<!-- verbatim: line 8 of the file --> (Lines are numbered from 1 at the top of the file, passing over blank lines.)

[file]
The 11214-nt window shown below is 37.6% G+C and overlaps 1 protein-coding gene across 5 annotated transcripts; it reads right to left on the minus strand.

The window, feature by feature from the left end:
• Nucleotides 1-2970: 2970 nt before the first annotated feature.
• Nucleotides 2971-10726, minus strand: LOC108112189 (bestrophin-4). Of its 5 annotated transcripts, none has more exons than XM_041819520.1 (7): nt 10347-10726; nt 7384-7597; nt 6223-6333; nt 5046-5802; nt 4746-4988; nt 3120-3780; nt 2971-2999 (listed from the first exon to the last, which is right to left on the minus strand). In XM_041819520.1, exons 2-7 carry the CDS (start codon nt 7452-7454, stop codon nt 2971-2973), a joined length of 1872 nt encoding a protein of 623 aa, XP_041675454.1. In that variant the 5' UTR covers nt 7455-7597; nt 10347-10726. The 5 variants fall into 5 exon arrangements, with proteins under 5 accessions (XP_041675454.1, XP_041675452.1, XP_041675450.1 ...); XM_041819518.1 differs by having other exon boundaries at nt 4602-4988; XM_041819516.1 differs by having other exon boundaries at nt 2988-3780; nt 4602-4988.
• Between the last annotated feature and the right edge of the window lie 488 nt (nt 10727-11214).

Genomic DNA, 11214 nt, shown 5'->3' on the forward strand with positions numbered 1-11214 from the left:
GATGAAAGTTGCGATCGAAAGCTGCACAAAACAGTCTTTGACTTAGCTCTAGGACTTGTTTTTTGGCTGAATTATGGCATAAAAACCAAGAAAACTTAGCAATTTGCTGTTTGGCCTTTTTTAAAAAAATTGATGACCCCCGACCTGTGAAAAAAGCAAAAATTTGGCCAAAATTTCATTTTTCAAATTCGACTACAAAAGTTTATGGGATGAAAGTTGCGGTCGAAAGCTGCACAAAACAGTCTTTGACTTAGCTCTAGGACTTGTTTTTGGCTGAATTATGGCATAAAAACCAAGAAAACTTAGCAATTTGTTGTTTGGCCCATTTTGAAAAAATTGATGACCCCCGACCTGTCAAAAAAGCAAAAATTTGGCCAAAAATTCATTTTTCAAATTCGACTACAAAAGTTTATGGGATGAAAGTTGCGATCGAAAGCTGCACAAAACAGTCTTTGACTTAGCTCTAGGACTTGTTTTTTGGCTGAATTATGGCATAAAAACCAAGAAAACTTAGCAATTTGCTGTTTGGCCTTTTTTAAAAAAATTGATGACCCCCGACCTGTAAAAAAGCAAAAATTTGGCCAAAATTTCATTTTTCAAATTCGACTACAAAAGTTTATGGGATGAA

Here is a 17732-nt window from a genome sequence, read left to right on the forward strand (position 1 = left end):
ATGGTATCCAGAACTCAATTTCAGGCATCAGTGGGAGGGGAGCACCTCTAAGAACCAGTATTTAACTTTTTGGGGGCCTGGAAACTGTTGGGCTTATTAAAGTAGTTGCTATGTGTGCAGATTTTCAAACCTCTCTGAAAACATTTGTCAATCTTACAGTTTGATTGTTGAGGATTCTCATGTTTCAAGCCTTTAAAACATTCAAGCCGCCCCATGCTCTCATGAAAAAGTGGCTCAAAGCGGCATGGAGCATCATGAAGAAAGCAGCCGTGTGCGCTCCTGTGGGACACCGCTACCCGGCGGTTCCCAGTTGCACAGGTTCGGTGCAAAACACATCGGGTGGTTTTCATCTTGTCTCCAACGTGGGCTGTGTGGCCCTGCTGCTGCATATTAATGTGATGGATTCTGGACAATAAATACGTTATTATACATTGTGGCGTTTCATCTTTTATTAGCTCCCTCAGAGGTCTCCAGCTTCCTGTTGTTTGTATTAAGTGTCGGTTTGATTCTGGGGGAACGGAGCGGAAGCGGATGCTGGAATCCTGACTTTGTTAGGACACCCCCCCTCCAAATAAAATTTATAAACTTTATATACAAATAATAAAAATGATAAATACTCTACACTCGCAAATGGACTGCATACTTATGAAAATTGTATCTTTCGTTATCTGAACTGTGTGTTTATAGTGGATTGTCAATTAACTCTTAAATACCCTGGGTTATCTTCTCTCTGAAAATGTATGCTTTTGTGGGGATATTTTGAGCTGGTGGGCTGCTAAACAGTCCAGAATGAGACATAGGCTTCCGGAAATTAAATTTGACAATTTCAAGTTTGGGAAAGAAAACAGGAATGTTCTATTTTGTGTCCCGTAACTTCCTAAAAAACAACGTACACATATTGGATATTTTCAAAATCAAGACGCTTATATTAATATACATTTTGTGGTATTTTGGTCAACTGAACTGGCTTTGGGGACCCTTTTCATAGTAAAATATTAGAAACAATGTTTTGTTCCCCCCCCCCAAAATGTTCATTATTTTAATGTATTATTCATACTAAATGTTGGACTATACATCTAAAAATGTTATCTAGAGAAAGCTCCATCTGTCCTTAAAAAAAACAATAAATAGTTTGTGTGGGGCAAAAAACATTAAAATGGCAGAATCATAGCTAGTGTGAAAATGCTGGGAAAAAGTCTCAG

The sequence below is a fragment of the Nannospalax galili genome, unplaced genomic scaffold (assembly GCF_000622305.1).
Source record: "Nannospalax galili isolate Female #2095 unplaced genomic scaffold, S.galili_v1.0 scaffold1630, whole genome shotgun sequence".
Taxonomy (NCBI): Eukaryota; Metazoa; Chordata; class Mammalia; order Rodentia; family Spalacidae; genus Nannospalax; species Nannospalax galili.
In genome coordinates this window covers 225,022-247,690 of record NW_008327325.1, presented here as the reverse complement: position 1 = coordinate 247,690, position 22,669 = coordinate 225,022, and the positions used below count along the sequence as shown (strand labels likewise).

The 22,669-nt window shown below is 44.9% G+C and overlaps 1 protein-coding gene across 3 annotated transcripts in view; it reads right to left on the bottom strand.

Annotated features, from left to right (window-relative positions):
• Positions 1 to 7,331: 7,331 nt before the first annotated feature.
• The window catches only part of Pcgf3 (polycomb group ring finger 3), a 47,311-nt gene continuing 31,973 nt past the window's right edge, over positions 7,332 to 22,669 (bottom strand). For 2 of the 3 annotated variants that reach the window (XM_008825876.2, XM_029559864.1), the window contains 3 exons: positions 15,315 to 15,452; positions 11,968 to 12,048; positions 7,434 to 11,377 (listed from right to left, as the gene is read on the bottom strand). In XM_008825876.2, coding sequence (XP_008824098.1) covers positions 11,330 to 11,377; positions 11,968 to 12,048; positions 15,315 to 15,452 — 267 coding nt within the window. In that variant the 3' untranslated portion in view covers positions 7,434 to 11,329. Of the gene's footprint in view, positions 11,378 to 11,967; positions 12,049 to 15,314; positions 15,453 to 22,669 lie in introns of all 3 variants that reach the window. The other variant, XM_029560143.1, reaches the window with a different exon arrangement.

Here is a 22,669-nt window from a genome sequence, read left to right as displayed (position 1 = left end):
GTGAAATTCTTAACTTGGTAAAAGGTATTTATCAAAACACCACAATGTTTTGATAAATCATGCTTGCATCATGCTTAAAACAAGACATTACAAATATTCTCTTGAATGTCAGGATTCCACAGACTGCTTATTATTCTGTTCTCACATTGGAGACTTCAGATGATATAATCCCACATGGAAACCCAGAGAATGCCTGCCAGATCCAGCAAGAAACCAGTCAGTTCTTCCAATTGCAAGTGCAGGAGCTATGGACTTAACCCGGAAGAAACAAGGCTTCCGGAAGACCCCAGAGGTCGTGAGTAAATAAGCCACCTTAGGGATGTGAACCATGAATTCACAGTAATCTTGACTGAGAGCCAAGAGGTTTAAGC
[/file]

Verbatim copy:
Here is a 17732-nt window from a genome sequence, read left to right on the forward strand (position 1 = left end):